Intermittent, torrential rain showers turned the rutted, cratered road into a bog of red mud.
He went to his Jeep, raised a hand toward the cabin, and made for the rutted track through the woods.
She heard a thud that made her ears ring, and suddenly Wolf Paw was slumping to the rutted trail in front of her.
We were riding now up the stony and rutted lane which led from the ford.
When she found that her feet had reached the patch of rutted ground that was around the gate, she sobbed with thankfulness.
Blazing sunshine beat down upon the rutted street, and an unpleasant gritty dust blew along it.
Finally they reached the rutted, dirt road that twisted along the stream bed toward the framed shape of the farm house.
Then they were past, trotting along a frosty, rutted country road.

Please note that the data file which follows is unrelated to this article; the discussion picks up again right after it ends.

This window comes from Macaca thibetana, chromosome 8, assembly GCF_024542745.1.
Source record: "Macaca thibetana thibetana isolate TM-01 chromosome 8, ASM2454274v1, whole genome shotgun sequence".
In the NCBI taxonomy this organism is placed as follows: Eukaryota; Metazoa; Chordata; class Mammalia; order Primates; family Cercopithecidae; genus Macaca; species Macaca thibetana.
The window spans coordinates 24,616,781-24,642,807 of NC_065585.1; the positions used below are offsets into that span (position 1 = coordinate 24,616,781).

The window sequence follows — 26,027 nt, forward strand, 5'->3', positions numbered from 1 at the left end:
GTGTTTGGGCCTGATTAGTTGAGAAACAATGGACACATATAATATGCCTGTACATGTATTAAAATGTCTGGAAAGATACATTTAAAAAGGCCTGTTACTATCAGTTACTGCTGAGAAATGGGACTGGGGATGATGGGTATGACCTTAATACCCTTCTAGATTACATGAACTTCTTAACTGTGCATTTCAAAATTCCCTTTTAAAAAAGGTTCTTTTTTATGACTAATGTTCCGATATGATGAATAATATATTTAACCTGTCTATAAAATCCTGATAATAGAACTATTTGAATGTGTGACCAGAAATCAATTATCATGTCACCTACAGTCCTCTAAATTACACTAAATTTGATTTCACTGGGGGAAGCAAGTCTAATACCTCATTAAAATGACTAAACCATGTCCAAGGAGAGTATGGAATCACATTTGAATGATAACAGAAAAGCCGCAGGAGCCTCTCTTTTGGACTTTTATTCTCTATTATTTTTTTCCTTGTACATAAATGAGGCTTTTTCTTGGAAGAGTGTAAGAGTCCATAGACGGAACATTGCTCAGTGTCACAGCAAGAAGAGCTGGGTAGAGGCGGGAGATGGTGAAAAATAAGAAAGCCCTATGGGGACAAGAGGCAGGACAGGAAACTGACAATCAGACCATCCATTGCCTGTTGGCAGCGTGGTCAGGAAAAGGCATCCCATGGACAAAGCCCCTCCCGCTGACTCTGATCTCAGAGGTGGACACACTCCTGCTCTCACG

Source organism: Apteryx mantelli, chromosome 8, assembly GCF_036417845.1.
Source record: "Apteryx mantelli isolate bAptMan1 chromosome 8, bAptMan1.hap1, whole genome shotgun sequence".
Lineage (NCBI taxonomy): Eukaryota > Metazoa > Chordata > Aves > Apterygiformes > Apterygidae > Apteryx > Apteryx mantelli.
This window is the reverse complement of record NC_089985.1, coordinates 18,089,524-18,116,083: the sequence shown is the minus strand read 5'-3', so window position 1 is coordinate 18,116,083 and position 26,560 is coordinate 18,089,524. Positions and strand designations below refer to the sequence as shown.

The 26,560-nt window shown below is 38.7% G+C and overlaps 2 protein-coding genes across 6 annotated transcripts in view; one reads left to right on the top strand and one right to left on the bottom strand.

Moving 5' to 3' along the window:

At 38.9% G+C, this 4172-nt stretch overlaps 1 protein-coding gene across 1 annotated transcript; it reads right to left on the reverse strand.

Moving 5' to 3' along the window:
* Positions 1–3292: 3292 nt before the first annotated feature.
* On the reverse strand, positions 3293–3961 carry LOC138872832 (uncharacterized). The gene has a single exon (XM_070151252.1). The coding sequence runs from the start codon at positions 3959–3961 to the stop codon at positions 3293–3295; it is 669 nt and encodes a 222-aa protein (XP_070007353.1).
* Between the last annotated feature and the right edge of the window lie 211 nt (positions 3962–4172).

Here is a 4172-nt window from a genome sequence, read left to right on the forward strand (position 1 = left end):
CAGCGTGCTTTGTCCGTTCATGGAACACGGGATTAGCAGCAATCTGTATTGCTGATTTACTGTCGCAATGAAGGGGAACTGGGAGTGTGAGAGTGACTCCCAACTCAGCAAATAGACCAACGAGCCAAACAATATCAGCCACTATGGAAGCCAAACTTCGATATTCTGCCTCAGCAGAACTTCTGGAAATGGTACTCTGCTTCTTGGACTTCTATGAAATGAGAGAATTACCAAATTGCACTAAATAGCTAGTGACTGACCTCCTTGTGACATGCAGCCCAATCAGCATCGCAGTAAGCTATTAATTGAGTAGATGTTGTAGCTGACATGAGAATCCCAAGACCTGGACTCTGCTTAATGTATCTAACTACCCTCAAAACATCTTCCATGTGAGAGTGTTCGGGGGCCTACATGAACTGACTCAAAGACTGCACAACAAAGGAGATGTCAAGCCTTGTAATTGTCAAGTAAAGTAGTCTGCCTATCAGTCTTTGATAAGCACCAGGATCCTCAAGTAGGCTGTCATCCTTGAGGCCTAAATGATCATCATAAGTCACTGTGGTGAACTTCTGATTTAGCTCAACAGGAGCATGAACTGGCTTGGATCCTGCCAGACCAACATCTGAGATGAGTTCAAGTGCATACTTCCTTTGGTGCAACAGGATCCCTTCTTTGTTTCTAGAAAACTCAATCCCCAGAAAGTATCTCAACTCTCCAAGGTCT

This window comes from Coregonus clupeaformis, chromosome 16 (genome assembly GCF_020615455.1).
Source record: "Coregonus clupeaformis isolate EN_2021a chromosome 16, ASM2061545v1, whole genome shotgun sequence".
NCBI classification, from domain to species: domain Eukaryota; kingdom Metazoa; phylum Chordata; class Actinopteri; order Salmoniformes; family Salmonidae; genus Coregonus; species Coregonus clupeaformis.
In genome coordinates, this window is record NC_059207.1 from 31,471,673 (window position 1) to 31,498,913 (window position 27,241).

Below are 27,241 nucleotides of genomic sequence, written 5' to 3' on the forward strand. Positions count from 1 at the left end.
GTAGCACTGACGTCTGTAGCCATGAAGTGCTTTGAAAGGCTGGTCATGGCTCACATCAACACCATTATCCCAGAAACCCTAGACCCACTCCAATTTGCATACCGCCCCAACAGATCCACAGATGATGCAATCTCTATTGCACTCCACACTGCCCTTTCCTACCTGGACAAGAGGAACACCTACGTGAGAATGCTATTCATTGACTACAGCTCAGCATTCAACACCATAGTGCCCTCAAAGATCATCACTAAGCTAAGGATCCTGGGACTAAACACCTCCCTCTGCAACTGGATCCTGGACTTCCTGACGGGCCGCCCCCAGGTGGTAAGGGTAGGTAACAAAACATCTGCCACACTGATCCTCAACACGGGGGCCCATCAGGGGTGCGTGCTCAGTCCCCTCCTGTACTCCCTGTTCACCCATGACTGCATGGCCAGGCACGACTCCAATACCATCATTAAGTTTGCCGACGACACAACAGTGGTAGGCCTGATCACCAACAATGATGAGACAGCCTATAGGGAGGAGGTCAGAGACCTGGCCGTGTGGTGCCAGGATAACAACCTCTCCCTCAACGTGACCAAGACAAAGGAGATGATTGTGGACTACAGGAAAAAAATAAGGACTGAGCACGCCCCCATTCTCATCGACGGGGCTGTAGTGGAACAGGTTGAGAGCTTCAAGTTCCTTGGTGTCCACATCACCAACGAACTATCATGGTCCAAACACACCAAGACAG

The road was only a wide, rutted cow-path on the side of the hill.
The ground was hard and rutted with frosty mud and bruised her slender feet through her white buckskin sandals.
"narrow track worn or cut in the ground," 1570s, probably from Middle English route (see route (n.)); though OED finds this "improbable." Metaphoric meaning "narrow, monotonous routine; habitual mode of behavior" first attested 1839.
"annually recurring sexual excitement in animals; animal mating season" (originally of deer), early 15c., from Old French rut, ruit, from Late Latin rutigum (nominative rugitus) "a bellowing," from past participle of Latin rugire "to bellow," from PIE imitative root *reu-. The verb is recorded from early 15c. Related: Rutting.